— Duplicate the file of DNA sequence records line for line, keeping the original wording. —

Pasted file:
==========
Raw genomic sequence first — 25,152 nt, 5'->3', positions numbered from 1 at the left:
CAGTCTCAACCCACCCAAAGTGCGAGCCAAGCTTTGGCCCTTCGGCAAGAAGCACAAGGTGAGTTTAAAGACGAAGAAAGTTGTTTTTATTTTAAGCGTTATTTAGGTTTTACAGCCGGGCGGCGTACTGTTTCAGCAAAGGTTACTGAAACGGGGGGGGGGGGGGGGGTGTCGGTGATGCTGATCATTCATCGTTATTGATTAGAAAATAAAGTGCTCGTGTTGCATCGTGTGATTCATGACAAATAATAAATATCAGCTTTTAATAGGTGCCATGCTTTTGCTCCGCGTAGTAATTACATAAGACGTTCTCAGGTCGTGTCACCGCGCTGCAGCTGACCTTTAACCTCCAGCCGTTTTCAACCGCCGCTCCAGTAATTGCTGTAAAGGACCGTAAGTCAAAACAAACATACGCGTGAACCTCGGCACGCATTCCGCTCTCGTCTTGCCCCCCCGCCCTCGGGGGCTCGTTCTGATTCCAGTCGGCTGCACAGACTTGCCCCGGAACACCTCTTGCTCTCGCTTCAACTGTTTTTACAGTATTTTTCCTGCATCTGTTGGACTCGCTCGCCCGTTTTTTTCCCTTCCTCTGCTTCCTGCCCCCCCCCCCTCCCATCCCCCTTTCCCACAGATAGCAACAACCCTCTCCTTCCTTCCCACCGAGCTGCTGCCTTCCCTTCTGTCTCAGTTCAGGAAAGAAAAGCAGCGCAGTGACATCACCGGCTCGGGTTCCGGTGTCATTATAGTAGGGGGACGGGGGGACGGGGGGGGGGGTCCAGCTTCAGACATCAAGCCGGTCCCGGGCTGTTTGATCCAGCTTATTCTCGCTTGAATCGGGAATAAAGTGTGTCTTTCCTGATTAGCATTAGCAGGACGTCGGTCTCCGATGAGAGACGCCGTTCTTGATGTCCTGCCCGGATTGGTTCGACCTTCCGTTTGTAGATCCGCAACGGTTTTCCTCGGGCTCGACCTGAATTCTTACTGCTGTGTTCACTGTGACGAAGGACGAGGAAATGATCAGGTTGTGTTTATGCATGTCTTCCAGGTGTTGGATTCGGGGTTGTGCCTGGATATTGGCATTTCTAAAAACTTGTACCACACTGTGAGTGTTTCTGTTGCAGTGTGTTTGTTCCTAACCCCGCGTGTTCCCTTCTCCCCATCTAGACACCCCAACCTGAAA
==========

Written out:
Raw genomic sequence first — 25,152 nt, 5'->3', positions numbered from 1 at the left:
CAGTCTCAACCCACCCAAAGTGCGAGCCAAGCTTTGGCCCTTCGGCAAGAAGCACAAGGTGAGTTTAAAGACGAAGAAAGTTGTTTTTATTTTAAGCGTTATTTAGGTTTTACAGCCGGGCGGCGTACTGTTTCAGCAAAGGTTACTGAAACGGGGGGGGGGGGGGGGGTGTCGGTGATGCTGATCATTCATCGTTATTGATTAGAAAATAAAGTGCTCGTGTTGCATCGTGTGATTCATGACAAATAATAAATATCAGCTTTTAATAGGTGCCATGCTTTTGCTCCGCGTAGTAATTACATAAGACGTTCTCAGGTCGTGTCACCGCGCTGCAGCTGACCTTTAACCTCCAGCCGTTTTCAACCGCCGCTCCAGTAATTGCTGTAAAGGACCGTAAGTCAAAACAAACATACGCGTGAACCTCGGCACGCATTCCGCTCTCGTCTTGCCCCCCCGCCCTCGGGGGCTCGTTCTGATTCCAGTCGGCTGCACAGACTTGCCCCGGAACACCTCTTGCTCTCGCTTCAACTGTTTTTACAGTATTTTTCCTGCATCTGTTGGACTCGCTCGCCCGTTTTTTTCCCTTCCTCTGCTTCCTGCCCCCCCCCCCTCCCATCCCCCTTTCCCACAGATAGCAACAACCCTCTCCTTCCTTCCCACCGAGCTGCTGCCTTCCCTTCTGTCTCAGTTCAGGAAAGAAAAGCAGCGCAGTGACATCACCGGCTCGGGTTCCGGTGTCATTATAGTAGGGGGACGGGGGGACGGGGGGGGGGGTCCAGCTTCAGACATCAAGCCGGTCCCGGGCTGTTTGATCCAGCTTATTCTCGCTTGAATCGGGAATAAAGTGTGTCTTTCCTGATTAGCATTAGCAGGACGTCGGTCTCCGATGAGAGACGCCGTTCTTGATGTCCTGCCCGGATTGGTTCGACCTTCCGTTTGTAGATCCGCAACGGTTTTCCTCGGGCTCGACCTGAATTCTTACTGCTGTGTTCACTGTGACGAAGGACGAGGAAATGATCAGGTTGTGTTTATGCATGTCTTCCAGGTGTTGGATTCGGGGTTGTGCCTGGATATTGGCATTTCTAAAAACTTGTACCACACTGTGAGTGTTTCTGTTGCAGTGTGTTTGTTCCTAACCCCGCGTGTTCCCTTCTCCCCATCTAGACACCCCAACCTGAAA